WASKOM, Texas — This story has been updated throughout.

As Mineral Wells on Tuesday night voted to take no action on an ordinance that would effectively ban anything and everything related to abortion within its city limits, the Texas city that did it first just last month says the nationwide reaction has been much more intense than anyone expected.

“Well it’s kind of been a shock. We weren’t expecting all that attention,” said Waskom mayor Jesse Moore from his city hall office. 

It's now been more than a month since Waskom passed an ordinance banning abortions and abortion clinics within city limits. The ordinance, drafted with the assistant of Right to Life East Texas, only includes exceptions for rape and incest or where the life of the mother is in danger.

“And when the board made their vote it just totally erupted in applause,” Moore said of the crowded council meeting that was standing-room-only with an overflow crowd extending out the front door.

“I’d much rather Waskom be known for the beautiful parks and things we have down there,” he said. “But it’s here,” he said of the decision and the flurry of phone calls and emails both pro and con that have followed. “And we’ll do whatever we have to.”

Moore insists that the city is not trying to make a major political statement or to have Waskom become the case that eventually finds its way to the U.S. Supreme Court. He says the decision was a moral and practical one. Waskom is the first Texas city on the Louisiana border on highways 80 and 20.  And Right to Life East Texas told them there were rumors that a Shreveport abortion provider, faced with tightening abortions restrictions in Louisiana, was considering setting up shop in Waskom.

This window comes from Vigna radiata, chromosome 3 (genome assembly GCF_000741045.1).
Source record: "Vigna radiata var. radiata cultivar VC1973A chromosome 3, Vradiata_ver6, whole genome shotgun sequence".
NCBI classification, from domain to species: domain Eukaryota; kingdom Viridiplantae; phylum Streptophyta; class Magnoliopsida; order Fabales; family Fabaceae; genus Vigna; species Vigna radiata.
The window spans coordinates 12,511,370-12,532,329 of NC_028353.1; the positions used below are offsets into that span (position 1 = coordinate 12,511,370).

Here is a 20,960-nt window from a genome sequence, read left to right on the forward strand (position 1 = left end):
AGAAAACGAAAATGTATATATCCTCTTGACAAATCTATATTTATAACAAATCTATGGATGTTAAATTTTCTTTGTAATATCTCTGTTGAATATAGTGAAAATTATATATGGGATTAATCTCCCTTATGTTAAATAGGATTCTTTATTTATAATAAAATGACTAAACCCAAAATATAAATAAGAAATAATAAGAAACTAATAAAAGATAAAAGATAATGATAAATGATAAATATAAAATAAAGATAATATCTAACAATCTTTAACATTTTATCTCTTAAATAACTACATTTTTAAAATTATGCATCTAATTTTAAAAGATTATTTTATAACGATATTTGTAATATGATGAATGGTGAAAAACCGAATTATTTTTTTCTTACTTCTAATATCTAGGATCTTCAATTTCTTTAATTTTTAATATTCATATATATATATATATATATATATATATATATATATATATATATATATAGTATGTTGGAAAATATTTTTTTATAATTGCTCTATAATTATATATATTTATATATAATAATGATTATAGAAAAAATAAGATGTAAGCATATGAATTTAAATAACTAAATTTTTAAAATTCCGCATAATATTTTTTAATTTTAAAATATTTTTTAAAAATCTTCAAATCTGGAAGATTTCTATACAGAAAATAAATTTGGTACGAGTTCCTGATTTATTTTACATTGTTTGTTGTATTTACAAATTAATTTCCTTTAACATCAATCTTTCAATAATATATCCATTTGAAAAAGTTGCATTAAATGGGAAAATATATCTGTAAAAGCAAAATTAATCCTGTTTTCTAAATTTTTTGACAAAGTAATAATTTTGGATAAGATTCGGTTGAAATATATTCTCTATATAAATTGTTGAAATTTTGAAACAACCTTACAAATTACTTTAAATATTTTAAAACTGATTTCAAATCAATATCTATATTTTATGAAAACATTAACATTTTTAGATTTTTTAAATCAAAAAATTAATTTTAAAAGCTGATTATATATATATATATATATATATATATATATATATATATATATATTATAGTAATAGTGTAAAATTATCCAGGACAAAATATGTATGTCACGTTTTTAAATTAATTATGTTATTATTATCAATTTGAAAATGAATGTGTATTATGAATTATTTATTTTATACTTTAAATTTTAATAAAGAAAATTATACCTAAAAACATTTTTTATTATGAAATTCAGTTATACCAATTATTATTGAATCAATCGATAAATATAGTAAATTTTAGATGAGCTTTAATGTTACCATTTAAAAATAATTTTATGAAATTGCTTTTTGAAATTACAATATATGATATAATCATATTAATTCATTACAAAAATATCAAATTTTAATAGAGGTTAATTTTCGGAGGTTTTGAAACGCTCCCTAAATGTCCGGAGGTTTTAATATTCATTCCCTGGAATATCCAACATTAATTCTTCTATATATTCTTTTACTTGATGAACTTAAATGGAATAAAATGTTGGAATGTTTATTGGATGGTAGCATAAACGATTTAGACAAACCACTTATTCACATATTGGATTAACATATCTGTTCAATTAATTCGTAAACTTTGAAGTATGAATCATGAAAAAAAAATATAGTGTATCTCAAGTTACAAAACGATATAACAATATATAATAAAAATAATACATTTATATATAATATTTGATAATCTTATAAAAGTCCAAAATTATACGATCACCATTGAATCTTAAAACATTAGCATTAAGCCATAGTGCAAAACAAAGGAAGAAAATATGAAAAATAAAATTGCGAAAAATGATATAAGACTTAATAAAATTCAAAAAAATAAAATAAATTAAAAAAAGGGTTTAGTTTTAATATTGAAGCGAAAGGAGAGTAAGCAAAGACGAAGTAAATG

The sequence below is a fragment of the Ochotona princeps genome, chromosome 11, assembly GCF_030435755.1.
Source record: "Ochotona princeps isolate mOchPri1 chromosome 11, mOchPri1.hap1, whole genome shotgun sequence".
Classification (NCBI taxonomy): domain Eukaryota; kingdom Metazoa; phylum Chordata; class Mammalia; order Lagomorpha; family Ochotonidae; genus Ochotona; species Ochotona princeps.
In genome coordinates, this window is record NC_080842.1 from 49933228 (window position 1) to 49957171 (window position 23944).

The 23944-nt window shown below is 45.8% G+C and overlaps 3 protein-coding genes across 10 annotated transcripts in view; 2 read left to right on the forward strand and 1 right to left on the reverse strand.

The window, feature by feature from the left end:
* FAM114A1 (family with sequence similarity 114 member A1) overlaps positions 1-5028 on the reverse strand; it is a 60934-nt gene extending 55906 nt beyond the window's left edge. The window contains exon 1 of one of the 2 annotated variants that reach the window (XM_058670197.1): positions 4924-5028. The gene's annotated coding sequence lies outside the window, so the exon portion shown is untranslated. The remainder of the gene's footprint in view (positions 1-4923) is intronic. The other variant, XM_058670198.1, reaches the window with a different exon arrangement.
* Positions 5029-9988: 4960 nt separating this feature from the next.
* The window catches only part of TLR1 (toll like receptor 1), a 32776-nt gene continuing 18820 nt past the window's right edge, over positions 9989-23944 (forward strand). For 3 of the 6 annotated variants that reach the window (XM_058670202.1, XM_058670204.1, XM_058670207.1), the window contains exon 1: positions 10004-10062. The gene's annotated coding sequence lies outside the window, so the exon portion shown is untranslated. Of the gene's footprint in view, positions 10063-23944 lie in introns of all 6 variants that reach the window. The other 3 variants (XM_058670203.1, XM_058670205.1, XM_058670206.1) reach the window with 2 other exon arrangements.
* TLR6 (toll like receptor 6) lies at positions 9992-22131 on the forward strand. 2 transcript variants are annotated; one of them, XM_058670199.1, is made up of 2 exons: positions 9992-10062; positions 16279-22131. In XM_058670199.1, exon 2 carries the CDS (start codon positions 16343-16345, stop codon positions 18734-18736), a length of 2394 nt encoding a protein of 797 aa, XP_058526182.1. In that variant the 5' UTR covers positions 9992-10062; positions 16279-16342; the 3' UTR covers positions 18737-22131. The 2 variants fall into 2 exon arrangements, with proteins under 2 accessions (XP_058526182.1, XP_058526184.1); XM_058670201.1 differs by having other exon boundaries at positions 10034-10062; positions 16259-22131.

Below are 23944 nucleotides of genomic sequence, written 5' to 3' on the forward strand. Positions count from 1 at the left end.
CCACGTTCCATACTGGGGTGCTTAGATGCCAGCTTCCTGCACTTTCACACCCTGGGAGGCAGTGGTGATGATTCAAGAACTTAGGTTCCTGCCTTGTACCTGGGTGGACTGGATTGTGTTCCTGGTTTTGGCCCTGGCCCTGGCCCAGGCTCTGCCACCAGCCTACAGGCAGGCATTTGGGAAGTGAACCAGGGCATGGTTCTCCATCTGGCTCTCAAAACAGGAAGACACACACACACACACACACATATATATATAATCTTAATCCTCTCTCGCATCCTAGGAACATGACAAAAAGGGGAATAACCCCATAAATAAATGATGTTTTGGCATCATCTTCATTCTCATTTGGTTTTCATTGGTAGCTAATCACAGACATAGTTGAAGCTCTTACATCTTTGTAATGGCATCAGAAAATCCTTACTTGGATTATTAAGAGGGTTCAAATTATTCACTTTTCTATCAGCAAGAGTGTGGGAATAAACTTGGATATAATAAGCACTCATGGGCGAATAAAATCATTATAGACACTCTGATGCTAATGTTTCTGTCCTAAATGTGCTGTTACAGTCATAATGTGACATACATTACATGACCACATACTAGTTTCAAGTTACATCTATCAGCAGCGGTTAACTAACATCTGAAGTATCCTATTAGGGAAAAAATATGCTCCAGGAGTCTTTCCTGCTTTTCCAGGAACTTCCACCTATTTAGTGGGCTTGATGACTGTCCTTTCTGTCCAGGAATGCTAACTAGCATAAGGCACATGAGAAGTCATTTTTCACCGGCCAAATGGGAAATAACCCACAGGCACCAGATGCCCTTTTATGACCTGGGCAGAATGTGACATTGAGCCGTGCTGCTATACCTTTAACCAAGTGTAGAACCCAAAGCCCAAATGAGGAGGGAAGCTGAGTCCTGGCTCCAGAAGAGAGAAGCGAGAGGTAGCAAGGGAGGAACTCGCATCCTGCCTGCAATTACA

“The only thing we were wanting was stopping an abortion clinic from coming to the city of Waskom. That was it,” Moore said.

“A large percentage of people were behind this proposal and wanted to make sure an abortion clinic did not locate here. And we are willing to do something about it,” said Dr. Ivy Shelton, senior pastor of First Baptist Church Waskom. “Life is sacred to us. So we want to be pro-life across the spectrum.”

Within weeks a billboard, paid for by NARAL Pro Choice Texas Foundation and the Lilith Fund for Reproductive Equity, was up on Highway 20 near the west side of Waskom. It reads “Abortion is Freedom” and directs people to needabortion.org.

In a statement sent to WFAA this past weekend in response to the mayor of Mineral Wells and his plan to present a similar ordinance in his city, NARAL Pro Choice executive director Aimee Arrambide said:

“Every Texan, regardless of income or geographic location deserves access and has a right to the full range of reproductive healthcare, including abortion. Just like the Waskom ordinance, the proposed Mineral Wells ordinance is a dangerous attempt to undermine Roe v. Wade and disregards the fact that the majority of Texans believe abortion should remain legal.

At a time when the fundamental freedoms protected by Roe are under attack, we recommit ourselves to expanding and protecting these rights for all Texans.

We will not be intimidated by these unenforceable rogue ordinances. We want Texans to know that abortion remains legal in all 50 states and all 254 counties in Texas. “

“They can call it whatever they wish. It does not matter to me,” said Moore of the Waskom ordinance. “We passed the ordinance for one reason to keep abortion clinics out of Waskom and we will fight it tooth and nail as far as we have to.”

The slogan of the city of Waskom is the “Gateway to Texas.”  It may now very well be the gateway to the next abortion battle in court.

At a Mineral Wells city council meeting Tuesday night, the council voted 5-2 to take no action on the mayor's request for consideration as a Sanctuary City for the unborn. The council was advised by the city attorney that the proposal was potentially illegal, likely exceeded the authority of the city, and could expose the city to litigation.